Juliana Bordereau, on the narrator’s entrance to her room, tells him that their home is far from the center of action in Venice, but it is suitable. He insists that it could not be more charming. She asks him to sit down. He explains that he understands that he is being presumptuous about asking for permission to lease rooms, but he has fallen in love with the place, especially with the garden. The idea of a garden in the middle of the sea intrigues him, though she points out that he cannot see the water from the house. He points out that he approached the house by gondola. Juliana remarks that she does not keep a boat and has not gone out in one for years. He quickly offers the use of his, though...
(The entire section is 913 words.)
Chapter 4 Summary and Analysis
The narrator delivers the gold the following day, but he is not shown into the presence of Juliana Bordereau herself. Miss Tina is the one who takes the bag of gold pieces, but effectively blocks him from further entrance into the Bordereau’s living area. Mrs. Prest teases him for his lack of progress until she leaves Venice for the summer.
The narrator moves in with his servant, but does not see any trace of either of the Bordereau ladies for six weeks. He hopes his servant will commence a romance with the maid, but his interests lie elsewhere. He despairs of receiving even a receipt for the three thousand francs that constitute his rent. He begins to believe that she does so simply to...
(The entire section is 928 words.)
Chapter 5 Summary and Analysis
The narrator has now been in the Bordereau palazzo for three months, during which time he has not seen either Juliana or Miss Tina. During the heat of the summer he spends the evenings outdoors, since the insects from the canals infest his room if he leaves the windows open, and it is too hot to keep them closed. He spends much time on the Piazza of Saint Mark, where he visits with acquaintances and eats ices as he enjoys the beauties of Venice. He contemplates taking an ice home to Miss Tina, but decides it would be too presumptuous.
One such evening in the middle of July finds him returning home and going into the garden, where he has spent much time in repairing the neglect, sending up...
(The entire section is 960 words.)
Chapter 6 Summary and Analysis
One afternoon the narrator comes down to find Miss Tina in the sala, waiting for him to announce that her aunt has requested to see him immediately, if he has time. He asks Miss Tina why all of a sudden she has requested this audience. Miss Tina states that her aunt is probably bored and wants some variety. The narrator asks her if she told her aunt about his desire to see the Aspern papers. She says that, since her aunt becomes upset when people talk about them, she has said nothing.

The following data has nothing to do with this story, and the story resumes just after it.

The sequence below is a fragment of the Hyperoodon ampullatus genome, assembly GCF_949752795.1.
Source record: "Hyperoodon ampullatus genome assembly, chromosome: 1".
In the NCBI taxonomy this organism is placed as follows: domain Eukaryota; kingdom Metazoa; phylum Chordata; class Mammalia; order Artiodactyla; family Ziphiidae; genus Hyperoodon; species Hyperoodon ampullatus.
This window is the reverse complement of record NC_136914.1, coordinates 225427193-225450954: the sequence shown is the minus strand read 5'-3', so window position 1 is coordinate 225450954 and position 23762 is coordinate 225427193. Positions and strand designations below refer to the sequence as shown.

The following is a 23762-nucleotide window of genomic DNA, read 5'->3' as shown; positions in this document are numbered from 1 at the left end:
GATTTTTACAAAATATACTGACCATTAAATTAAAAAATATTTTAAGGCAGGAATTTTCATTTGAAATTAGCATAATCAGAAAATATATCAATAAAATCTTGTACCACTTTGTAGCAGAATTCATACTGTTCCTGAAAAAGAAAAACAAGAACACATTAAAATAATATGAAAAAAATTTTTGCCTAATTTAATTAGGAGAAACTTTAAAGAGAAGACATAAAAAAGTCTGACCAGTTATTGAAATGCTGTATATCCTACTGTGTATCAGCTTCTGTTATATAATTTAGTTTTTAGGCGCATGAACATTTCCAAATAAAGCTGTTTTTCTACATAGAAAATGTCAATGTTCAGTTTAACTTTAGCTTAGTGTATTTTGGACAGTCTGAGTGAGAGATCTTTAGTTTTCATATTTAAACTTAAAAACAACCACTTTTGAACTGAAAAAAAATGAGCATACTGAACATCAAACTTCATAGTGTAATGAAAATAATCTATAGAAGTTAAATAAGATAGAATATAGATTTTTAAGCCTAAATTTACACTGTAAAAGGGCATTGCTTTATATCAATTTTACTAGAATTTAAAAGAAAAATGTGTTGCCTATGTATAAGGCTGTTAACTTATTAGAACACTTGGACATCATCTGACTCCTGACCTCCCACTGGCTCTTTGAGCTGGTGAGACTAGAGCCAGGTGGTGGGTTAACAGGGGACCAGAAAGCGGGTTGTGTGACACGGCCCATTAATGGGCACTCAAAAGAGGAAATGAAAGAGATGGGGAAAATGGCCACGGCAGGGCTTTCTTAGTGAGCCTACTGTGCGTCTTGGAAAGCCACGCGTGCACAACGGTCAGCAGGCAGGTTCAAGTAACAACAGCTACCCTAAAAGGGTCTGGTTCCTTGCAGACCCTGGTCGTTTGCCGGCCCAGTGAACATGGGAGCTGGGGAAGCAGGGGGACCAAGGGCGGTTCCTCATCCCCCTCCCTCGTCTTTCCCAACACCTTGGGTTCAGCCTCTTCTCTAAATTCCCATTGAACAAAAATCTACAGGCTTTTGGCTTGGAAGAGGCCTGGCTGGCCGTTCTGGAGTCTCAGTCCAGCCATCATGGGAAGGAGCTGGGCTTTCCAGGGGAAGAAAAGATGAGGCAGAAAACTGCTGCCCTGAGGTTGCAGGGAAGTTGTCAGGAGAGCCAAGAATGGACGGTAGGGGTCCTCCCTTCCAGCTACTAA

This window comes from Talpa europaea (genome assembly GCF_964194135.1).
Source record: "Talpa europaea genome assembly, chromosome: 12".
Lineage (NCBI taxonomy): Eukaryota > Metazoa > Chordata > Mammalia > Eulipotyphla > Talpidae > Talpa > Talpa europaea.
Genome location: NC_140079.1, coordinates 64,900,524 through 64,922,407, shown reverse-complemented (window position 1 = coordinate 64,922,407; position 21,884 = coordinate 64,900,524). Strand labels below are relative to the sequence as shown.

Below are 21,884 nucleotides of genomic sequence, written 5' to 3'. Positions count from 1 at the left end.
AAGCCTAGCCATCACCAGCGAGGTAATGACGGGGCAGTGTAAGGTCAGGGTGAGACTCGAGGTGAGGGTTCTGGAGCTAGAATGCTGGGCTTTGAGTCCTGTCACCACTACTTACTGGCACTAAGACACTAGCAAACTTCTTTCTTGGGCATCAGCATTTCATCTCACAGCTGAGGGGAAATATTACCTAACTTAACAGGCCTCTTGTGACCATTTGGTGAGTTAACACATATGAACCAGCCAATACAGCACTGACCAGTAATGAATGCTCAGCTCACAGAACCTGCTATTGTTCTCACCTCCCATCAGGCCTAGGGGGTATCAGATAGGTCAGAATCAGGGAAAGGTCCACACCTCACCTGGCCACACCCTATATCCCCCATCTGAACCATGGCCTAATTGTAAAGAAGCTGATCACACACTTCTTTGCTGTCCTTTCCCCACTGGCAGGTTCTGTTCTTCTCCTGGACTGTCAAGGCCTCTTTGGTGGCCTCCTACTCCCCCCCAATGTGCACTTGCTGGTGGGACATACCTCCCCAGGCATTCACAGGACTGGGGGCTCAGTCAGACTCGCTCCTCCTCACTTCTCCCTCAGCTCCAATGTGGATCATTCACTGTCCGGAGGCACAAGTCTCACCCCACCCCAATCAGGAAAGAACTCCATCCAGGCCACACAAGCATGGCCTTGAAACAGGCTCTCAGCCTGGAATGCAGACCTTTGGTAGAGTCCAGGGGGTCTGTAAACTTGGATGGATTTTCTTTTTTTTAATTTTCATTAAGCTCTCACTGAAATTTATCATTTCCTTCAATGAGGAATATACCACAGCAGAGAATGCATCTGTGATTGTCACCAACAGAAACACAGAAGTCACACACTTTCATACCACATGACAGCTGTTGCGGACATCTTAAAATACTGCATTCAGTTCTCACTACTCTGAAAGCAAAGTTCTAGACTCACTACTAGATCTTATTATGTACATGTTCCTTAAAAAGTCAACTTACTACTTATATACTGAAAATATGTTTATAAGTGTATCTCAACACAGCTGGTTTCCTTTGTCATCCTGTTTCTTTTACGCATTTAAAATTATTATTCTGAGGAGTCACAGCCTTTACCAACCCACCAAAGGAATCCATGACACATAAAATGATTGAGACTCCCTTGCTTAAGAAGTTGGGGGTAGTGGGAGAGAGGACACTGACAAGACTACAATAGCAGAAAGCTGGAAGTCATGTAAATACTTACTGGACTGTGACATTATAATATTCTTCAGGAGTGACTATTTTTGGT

Juliana is in the same spot where he last saw her, still wearing the green eyeshade. She says she wanted to thank him for the beautiful flowers. The narrator notes that, since he has not sent any for a while,...
(The entire section is 951 words.)
Chapter 7 Summary and Analysis
The narrator decides to pay the ladies a visit, but is informed that Juliana is in the sala. He finds her there, looking brighter than she did in the seclusion of her rooms. On approaching her, he is asked if he has come to tell her that he plans to rent the rooms for six more months. He is put off by her obvious greed and has difficulty imagining that this is the woman who so enthralled his idol so that he wrote his famous poems about her. He partly blames herself by having pointed out to her the possibility of making money through the lease of part of her palazzo. He tells her that he cannot afford it, as much as he would like to. She is surprised that a writer should not have an inexhaustible supply...
(The entire section is 1010 words.)
Chapter 8 Summary and Analysis
A few hours later, Miss Tina appears at the narrator’s door, announcing that her aunt is dying. She pleads for him to go find a doctor, as the maid has gone in search of one but has not returned. Not wanting to leave, he sends his servant instead. Miss Tina informs him that she hopes he will not believe that she is feigning illness and wanting to know what he had done to her to bring on this state. He resents the insinuation, since it was a result by her own actions.
The two go into the bedroom and the narrator learns that her eyes are covered with a bit of lace. He asks Miss Tina if she has covered them to preserve them, but she states that they are no longer the eyes made famous by...
(The entire section is 939 words.)
Chapter 9 Summary and Analysis
The narrator leaves Venice the next morning, following the report that Juliana Bordereau has not died as he feared. He travels around northern Italy, sending letters to Miss Tina, asking her to write him to let him know how things are going. He hears nothing from her. After twelve days he decides to return to Venice. On arriving at the door of the palazzo, he is met by his servant who informs him that Juliana has died and was buried two days previously. He learns that Miss Tina has had to manage most of the affairs by herself, with the help of some old acquaintances that still live in Venice.
The narrator visits a mere thirty minutes with Miss Tina. He looks at her and thinks that she is...
(The entire section is 914 words.)